Friday, August 17, 2012


Can the year-old Airports Economic Regulatory Authority nurse the bleeding sector and strike a balance between the price-conscious passengers & profit-hungry developers? by Steven Philip Warner

When the Naresh Chandra committee submitted its report to the Ministry of Civil Aviation six-and-a-half years back, it had boldly stated that “passenger airports are for the most parts an embarrassment.” Some still are. But, the dynamics have changed. Walk into the two brownfield airports at Delhi and Mumbai, which were handed over to private operators in 2005, and you’d realise that today, both of them appear in a much improved shape, compared to the heaps that stood in the name of airport infrastructure five years back. And from the ongoing modernisation projects in cities like Bangalore, Hyderabad, Kolkata and Chennai (apart from 35 airports in smaller locations others) and greenfield projects in locations like Cochin, Bangalore, Hyderabad, Navi Mumbai, Goa, Pune et al, it seems like the Civil Aviation authorities in the country have worked magic even in the absence of a powerful regulator. But there’s more that meets the eye, and it’s surely not as encouraging. It’s the regulation hitch.

In 2005, when the Government sidelined $10 billion for the upgradation and modernisation of airports across the country, it clearly lacked the expertise to deliver. Having roped-in private players including GMR, Fraport AG & Eraman Malaysia (DIAL - the Delhi International Airport Ltd. consortium) and GVK (MIAL - the Mumbai International Airport Ltd. consortium) and with enough funds pooled-in to provide for AAI’s airport upgradation work (which involved an estimated Rs.124.34 billion) during the current Five-Year Plan (ending March 2012), the government had apparently scored a double home run. Reality was much different.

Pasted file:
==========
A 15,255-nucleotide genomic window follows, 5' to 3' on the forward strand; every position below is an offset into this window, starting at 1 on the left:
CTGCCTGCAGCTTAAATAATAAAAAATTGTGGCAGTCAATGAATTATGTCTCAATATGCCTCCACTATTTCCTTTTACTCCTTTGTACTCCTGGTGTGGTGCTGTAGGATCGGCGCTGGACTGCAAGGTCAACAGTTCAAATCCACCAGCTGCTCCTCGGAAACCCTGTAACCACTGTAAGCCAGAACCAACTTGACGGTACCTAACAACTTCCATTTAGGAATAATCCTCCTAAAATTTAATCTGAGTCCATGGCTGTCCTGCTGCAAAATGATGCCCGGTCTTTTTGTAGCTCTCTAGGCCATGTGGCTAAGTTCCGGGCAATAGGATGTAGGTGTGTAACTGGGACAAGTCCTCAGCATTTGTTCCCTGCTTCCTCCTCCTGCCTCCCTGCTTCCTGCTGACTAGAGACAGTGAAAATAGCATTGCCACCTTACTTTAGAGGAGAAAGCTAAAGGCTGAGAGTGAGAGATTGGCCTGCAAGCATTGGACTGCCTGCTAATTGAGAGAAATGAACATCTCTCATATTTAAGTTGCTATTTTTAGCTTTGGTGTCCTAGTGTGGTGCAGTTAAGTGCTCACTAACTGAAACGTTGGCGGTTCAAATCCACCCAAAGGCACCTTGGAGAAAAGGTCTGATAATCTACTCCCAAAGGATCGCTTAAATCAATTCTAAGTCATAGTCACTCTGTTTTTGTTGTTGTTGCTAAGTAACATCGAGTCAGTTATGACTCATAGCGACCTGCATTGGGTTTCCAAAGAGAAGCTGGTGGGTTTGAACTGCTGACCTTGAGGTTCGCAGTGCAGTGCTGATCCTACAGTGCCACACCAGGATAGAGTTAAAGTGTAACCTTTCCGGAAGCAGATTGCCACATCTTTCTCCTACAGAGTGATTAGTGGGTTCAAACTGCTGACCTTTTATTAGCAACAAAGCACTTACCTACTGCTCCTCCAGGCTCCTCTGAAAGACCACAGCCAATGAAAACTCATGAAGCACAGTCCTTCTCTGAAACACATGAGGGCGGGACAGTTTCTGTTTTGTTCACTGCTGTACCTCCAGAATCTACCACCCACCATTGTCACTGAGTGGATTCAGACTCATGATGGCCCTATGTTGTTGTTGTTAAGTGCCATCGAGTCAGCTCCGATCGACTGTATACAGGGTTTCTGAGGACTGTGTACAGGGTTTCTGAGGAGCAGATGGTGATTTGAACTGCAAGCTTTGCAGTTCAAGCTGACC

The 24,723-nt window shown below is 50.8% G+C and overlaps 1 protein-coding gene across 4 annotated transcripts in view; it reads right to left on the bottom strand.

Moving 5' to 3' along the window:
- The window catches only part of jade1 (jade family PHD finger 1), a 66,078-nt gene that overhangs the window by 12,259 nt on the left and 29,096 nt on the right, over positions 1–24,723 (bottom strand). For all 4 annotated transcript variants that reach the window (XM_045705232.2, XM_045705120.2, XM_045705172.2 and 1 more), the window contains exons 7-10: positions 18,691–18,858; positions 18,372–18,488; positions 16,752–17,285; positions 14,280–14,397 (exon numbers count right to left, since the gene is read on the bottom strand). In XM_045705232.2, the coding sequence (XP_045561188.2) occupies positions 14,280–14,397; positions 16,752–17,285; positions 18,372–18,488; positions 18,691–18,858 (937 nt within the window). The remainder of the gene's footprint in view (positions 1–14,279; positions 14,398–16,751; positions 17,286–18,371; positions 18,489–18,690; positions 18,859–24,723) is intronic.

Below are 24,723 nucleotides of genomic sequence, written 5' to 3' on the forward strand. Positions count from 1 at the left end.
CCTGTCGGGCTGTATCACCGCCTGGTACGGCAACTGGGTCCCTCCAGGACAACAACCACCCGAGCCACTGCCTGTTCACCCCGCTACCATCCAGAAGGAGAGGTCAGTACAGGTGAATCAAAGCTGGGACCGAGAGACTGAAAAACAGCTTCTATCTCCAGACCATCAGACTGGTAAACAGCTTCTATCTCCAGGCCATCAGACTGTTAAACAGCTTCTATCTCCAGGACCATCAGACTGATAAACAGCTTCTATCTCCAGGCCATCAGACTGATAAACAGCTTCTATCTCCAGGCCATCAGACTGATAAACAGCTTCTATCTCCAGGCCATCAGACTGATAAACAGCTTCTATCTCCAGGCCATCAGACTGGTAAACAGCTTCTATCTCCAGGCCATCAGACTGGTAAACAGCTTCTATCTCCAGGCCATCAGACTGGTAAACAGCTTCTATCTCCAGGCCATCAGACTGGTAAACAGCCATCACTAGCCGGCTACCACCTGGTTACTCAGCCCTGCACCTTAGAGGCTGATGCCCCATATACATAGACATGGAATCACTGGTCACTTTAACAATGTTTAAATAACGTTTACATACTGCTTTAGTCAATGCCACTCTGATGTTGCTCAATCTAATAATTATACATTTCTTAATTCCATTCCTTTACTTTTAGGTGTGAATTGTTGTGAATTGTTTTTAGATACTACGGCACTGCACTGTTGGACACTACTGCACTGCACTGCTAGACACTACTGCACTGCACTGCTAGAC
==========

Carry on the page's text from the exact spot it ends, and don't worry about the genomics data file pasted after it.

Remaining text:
The government forgot the first prerequisite to bring clarity amidst events for all stakeholders – investors, passengers and developers – an economic regulator, who ensures fair play. [This was something that countries like US, Australia, UK and many nations in the EU realised during the early days of privatisation of their airports.] Private participation in Indian airports started, and with it began the motive to work towards a windfall of profits. As such, the lack of guiding principles regarding revenue models of the airport operators led to much controversy. Then came May 2009, when after two years of debates, the Airport Economic Regulatory Authority (AERA) was established. Being a fledgling, it could not immediately get down to solving the revenue & pricing muddle that had so deeply been entrenched into the aviation system. Of late however, the regulator has started showing some signs of promise, as John Siddharth, Aerospace Analyst at Frost & Sullivan, tells B&E, “AERA has been effective for the air travel passengers since its establishment. The two major reasons to support the above statement would be, firstly, AERA has a regulatory control on price, and secondly, AERA is expected to bring in higher efficiency in quality of service delivered at airports.”